Gator Teds vindicated: no human right to smoke weed wherever you want



July 11, 2013

When this Stand Up For Freedom campaign kicked off, we reported on a number of different cases that were underway already that were just weird, like the case of Mr.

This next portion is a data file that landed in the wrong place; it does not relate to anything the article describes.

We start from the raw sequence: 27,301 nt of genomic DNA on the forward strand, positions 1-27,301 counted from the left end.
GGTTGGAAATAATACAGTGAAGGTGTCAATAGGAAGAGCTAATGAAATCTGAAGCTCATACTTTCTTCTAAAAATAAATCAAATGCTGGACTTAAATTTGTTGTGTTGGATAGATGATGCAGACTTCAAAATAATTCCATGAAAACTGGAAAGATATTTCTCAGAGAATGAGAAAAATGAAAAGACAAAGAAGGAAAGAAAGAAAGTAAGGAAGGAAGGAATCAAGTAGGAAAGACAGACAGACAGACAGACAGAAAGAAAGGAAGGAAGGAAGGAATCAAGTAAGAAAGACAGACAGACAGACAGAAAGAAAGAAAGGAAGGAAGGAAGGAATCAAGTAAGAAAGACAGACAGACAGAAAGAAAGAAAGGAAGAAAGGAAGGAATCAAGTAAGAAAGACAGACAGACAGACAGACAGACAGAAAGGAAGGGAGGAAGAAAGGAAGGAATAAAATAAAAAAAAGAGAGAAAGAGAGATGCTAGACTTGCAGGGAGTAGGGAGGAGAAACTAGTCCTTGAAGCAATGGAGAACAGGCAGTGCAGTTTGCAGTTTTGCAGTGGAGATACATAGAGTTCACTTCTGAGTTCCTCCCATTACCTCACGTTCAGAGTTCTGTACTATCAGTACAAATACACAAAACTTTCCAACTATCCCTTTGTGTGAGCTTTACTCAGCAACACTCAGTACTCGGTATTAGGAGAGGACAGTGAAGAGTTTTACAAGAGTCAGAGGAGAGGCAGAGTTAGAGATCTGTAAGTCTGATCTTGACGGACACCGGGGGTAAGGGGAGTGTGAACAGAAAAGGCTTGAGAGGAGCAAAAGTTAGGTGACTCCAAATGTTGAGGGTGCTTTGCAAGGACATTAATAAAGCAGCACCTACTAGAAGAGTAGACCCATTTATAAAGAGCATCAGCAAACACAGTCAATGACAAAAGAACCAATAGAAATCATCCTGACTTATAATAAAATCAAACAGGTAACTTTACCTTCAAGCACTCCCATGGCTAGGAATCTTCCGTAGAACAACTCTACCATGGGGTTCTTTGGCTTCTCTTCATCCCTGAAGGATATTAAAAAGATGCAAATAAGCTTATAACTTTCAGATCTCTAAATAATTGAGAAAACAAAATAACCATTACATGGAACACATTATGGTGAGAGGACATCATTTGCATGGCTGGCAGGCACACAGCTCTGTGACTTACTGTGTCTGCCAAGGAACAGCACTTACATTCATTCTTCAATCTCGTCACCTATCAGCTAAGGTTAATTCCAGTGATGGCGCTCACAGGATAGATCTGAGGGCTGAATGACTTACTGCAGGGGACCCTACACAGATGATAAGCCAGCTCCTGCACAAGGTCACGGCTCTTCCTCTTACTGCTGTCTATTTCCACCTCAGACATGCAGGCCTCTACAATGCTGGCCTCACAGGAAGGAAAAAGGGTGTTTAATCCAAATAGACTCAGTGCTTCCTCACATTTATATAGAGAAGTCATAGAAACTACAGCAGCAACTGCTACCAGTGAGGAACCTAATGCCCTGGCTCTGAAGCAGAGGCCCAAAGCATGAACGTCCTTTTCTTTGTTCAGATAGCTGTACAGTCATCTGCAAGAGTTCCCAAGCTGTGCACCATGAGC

Gibson and the Gator Teds restaurant. (We explained the case here; it’s the second case under the heading Private Business). Here’s a quick summary: Mr. Gibson has a disability and has a permit to smoke medical marijuana to ease his pain. However, he repeatedly tried to smoke his joints directly in front of the Gator Teds restaurant door and on their patio and felt that not being allowed to do so (even though patrons were complaining) was discrimination on the basis of disability. He filed a complaint with the Ontario Human Rights Commission way back in 2005 asking for $20,000 for “mental anguish”. Eventually, the Commission took his case to the Tribunal for a hearing. Last week (July 4, 2013), the Tribunal ruled that there was, in fact, no discrimination. So, 8 years and tens of thousands of dollars later, Mr. Ted Kindos, the owner of Gator Teds, is vindicated. But at quite a cost. The complainant Mr. Gibson’s legal fees were all paid for by the taxpayer because the Commission represented him. Mr. Kindos, a hard-working businessman, had to pay out of pocket. In a real court, Gibson would have had to pay Kindos’ legal fees. Obviously it was the process that punished an innocent business man. It’s time to fix your Code, Ontario!

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